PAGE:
on their part contained in the deed.
3.5 It is true that the second formal requirement for a deed given
above, and contained in section 1(2)(a) of the 1989 Act, is that it
must be clear that the instrument was intended to be a deed "by the
parties to it", which might suggest that all parties to a deed must
now execute it. However, the intention is to be shown "on the face of
the instrument", and this can be achieved by the wording of the
document (for example by describing itself as a deed). The parties’
intention can therefore be shown without requiring all of them to
execute the document. Moreover, this is implicit in the third
requirement (execution as a deed, contained in section 1(2)(b) of the
1989 Act), which expressly recognises that where there are two or more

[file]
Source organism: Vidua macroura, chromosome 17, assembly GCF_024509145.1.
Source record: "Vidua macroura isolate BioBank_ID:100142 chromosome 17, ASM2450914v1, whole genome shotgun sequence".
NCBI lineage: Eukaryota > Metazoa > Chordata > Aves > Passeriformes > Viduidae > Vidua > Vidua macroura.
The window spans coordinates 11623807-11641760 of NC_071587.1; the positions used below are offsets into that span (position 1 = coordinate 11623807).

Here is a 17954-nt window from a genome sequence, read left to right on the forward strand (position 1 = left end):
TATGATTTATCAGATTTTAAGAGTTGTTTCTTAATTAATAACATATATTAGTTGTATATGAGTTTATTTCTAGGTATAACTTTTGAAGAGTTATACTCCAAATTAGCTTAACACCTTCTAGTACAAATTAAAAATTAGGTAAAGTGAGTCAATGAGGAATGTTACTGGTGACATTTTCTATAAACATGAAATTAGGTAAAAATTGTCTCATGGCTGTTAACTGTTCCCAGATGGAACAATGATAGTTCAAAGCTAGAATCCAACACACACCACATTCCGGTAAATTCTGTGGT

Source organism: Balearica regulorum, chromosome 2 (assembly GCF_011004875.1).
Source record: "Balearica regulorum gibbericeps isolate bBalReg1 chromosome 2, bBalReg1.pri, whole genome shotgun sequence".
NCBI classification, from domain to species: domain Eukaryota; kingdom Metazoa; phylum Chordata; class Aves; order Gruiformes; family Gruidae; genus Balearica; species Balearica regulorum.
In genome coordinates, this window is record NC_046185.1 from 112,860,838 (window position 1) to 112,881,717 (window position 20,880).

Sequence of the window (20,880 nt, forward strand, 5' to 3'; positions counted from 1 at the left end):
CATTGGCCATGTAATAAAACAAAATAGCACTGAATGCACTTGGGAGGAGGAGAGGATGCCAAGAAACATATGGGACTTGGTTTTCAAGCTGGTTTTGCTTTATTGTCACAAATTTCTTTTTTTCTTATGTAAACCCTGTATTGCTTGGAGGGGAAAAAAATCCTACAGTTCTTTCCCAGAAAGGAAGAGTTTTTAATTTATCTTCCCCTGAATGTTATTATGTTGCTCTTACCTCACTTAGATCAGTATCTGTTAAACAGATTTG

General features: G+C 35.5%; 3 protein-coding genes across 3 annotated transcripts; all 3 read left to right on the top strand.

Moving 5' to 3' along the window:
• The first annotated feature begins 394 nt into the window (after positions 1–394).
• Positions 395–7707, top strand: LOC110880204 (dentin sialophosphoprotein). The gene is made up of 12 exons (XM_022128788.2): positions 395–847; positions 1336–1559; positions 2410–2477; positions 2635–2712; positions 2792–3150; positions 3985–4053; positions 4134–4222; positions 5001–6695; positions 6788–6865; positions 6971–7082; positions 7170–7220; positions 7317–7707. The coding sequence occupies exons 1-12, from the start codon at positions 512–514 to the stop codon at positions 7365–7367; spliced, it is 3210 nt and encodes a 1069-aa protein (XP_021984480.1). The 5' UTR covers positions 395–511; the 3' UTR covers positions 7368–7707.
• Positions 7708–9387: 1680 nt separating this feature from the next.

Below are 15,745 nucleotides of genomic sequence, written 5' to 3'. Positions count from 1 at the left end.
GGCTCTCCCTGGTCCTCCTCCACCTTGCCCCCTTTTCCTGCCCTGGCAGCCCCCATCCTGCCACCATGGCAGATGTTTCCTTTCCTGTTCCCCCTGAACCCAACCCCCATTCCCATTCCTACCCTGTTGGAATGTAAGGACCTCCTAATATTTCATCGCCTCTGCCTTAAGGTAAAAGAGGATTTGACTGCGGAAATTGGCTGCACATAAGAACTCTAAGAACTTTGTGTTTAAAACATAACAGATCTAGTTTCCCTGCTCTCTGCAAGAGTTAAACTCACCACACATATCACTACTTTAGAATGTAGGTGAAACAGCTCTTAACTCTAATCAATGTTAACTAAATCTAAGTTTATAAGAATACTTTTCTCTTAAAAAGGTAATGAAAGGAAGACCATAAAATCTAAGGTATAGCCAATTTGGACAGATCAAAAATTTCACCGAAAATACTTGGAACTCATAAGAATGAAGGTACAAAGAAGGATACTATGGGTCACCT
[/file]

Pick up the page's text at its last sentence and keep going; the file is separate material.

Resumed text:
parties to a deed they need not all execute it, since execution may be
by "one or more of the parties to it". It is clear that the common law
position outlined in the previous paragraph has not therefore been
affected by the requirements added by the 1989 Act. This means that
the practice of preparing a deed and one or more counterpart deeds (so
that each party executes one or more of the counterparts but no one
document is necessarily executed by all the parties) is also
Execution "as a deed"
3.6 It will be noted that the third requirement is not simply for
execution, but for execution as a deed. The intention is again to
emphasise the distinction between deeds and other instruments. An
individual now executes a deed by signing the instrument in the
presence of a witness, who attests the signature, and by delivery of
the instrument as a deed. The former requirement for sealing has been
abolished, but attestation is nowmandatory. In the next Part, we turn
to the ways in which an instrument is executed as a deed by a
corporation. The final formal requirement for a deed - namely delivery
-is dealt with separately in Part VI."